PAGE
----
Michael Collins's vision of Irish freedom has been vindicated – Varadkar

Tánaiste says ratification of the Anglo-Irish Treaty 100 years ago was stepping stone

Michael Collins's prophesy that the Anglo-Irish Treaty was a "stepping stone to freedom" has been fulfilled over the last century, Tánaiste Leo Varadkar is expected to say.

Mr Varadkar will give the keynote speech at a Fine Gael event on Friday evening to mark the centenary of the ratification of the Treaty.

On January 7th, 1922 the Dáil ratified the Treaty by 64 votes to 57 prompting a walkout by Éamon de Valera and his supporters.

The “stepping stone” theory was articulated during the Treaty debates by Collins on December 19th, 1921 when he said: “Now as one of the signatories of the document I naturally recommend its acceptance. I do not recommend it for more than it is. Equally I do not recommend it for less than it is. In my opinion it gives us freedom, not the ultimate freedom that all nations desire and develop to, but the freedom to achieve it.”


Mr Varadkar is likely to say that Collins's vision has been vindicated in "so many different and extraordinary ways" starting with the 1922 constitution of the Irish Free State and the freedoms brought by the Statute of Westminster in 1931, Bunreacht na hÉireann in 1937 and the Republic of Ireland Act in 1948 which "were all made possible by the Treaty and built on it".

He will add: "On the international stage we made new treaties and agreements, each one giving new meaning to what had been achieved in 1921 and 1922. We joined the United Nations and became global citizens."

Fifty years ago this month Ireland signed the Treaty of Accession to the European Economic Community and joined following its ratification by the people in a referendum that summer.


Mr Varadkar will praise the 121 men and women who voted on the Treaty and did so in the knowledge that were taking on the gravest responsibility and that no outcome will be the perfect one.

He is also likely to use the speech to criticise Sinn Féin’s take on the past. All the TDs who voted on the Treaty were Sinn Féin TDs and it was endorsed by a majority of them.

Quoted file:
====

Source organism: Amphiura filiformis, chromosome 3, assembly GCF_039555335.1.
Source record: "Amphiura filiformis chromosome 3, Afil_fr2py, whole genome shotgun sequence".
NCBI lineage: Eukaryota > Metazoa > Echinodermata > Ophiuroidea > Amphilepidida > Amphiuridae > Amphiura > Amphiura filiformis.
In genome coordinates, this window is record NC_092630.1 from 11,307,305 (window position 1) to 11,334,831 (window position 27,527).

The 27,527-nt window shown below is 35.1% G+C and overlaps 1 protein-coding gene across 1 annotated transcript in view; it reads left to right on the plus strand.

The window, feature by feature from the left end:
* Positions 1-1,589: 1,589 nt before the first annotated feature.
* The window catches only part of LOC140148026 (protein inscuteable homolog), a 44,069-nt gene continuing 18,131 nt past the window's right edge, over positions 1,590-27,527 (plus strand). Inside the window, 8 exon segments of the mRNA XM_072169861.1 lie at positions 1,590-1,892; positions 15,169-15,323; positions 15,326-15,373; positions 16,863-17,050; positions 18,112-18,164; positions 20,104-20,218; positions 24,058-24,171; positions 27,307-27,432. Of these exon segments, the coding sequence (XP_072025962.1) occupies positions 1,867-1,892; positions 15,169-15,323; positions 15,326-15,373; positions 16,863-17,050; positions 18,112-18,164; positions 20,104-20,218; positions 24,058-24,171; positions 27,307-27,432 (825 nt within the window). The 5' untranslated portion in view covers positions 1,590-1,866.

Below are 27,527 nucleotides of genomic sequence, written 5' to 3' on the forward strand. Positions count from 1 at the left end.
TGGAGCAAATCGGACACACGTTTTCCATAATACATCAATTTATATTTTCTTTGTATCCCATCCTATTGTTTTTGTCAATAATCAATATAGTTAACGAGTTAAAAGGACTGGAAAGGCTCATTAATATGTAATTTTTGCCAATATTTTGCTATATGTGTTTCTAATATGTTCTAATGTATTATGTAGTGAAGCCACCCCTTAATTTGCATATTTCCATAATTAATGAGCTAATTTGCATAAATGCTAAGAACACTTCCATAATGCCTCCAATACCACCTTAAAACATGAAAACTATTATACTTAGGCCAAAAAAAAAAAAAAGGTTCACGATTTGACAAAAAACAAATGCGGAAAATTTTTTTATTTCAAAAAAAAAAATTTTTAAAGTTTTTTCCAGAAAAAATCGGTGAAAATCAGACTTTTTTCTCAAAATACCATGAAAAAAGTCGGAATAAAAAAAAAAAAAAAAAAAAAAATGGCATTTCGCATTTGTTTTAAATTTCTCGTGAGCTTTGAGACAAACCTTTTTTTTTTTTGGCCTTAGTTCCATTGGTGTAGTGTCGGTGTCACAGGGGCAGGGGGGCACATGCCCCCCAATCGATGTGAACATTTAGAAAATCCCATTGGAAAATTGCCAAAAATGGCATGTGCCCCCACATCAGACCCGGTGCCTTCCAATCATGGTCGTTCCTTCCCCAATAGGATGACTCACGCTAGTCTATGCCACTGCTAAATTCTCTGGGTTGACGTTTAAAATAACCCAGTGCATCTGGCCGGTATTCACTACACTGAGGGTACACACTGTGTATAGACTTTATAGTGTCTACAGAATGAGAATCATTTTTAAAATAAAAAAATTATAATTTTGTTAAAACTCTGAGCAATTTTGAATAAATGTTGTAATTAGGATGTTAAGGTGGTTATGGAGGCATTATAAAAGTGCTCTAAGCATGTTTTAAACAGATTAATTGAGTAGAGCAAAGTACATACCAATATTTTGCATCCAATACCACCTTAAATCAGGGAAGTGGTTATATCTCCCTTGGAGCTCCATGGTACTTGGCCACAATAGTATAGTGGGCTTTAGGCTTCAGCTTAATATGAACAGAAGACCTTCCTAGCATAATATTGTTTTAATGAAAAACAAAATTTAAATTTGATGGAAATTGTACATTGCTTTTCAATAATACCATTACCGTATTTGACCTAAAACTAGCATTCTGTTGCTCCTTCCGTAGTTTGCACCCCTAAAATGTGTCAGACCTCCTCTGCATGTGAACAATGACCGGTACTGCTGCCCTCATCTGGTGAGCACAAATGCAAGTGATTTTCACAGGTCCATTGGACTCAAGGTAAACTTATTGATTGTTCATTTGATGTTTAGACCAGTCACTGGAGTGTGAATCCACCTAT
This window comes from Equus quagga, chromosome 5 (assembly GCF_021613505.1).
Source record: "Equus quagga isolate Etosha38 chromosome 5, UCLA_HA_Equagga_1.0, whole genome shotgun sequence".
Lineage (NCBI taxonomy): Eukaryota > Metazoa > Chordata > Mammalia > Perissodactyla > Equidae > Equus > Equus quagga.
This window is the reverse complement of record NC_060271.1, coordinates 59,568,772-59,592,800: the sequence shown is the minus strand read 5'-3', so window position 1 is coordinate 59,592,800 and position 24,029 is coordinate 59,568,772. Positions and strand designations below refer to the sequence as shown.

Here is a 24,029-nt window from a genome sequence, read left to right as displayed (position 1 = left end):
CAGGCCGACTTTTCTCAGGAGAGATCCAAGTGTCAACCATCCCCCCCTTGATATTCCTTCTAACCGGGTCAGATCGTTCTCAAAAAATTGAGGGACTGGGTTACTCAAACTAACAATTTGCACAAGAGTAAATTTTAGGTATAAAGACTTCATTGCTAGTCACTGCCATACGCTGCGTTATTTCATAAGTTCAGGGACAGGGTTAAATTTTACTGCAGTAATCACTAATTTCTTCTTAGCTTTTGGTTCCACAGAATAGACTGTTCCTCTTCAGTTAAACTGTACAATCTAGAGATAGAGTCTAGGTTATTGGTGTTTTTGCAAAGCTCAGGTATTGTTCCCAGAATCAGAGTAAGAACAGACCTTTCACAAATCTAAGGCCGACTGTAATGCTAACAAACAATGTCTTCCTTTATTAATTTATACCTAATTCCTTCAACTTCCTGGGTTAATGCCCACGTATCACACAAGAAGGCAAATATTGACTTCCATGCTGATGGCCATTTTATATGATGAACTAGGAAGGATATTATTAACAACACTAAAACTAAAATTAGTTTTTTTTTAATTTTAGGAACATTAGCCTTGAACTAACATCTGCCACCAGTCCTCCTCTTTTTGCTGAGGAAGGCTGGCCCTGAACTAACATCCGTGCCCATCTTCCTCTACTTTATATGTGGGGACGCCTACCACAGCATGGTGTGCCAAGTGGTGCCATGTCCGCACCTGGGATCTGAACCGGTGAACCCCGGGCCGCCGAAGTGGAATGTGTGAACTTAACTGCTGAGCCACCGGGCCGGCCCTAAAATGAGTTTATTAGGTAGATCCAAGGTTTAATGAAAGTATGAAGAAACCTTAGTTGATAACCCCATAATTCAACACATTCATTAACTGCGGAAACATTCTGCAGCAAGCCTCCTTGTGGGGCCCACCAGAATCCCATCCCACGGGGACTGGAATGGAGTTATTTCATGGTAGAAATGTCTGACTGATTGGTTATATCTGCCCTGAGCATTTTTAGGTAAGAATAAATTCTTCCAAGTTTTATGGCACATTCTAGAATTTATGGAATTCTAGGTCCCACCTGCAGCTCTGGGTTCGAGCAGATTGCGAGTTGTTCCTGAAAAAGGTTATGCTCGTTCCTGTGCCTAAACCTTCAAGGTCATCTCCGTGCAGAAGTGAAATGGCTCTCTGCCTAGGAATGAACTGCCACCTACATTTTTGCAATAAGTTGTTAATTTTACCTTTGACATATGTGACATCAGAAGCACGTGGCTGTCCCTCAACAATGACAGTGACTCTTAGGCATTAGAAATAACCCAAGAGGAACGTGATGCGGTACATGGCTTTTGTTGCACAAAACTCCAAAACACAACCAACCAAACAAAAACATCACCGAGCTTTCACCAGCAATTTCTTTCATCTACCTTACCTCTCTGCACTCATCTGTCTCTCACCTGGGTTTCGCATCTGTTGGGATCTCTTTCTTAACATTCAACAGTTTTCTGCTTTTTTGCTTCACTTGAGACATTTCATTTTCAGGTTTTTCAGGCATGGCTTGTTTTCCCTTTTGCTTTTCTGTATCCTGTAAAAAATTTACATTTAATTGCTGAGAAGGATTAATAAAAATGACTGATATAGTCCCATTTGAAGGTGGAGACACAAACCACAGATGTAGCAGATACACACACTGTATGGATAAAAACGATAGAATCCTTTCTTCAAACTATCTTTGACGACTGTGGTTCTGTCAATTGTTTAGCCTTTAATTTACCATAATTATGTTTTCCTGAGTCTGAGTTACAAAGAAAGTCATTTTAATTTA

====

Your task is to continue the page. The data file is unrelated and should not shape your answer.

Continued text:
“In the recent decades, other people have come to claim that particular political identity and branding and their own,” he will say.

“They can do so only by ignoring every single historical fact that clashes with their carefully fabricated self-image. They appeal to the past, based on a falsification of history and claim a lineage that is not real.

“Whenever the State succeeds, they seek to undermine it. Wherever there is hope, they sow despair. Whenever there are unpopular decisions to be made, they hide or blame others.”

The centenary of the Treaty vote will be marked by the launch of a book entitled Men and Women of the Anglo-Irish Treaty Delegations 1921 at Kings Inn on Friday evening.


It has been compiled by and features the relatives of those who signed the Treaty in December 1921.

It will be launched by the Minister for Foreign Affairs Simon Coveney and the British ambassador to Ireland Paul Johnson.

On Friday evening RTÉ One will broadcast Treaty Live on January 7th – an event like Election 1918 that was presented by David McCullagh and Sinead O’Carroll.

Treaty Live imagines how modern television might have reported this event. With panel contributions from leading historians and political scientists, Treaty Live blends the real-time story of the approval of the Treaty with an exploration of the previous decade in Irish politics and foreshadows Ireland’s future.

The Minister for Culture Catherine Martin has announced that every local authority in the county will be given €50,000 to support their commemorative programme in 2022. She has also made a supplementary fund of €450,000 available to provide further supports to local authorities who have identified additional requirements in relation to specific centenaries of local significance.

Ronan McGreevy

Ronan McGreevy

Ronan McGreevy is a news reporter with The Irish Times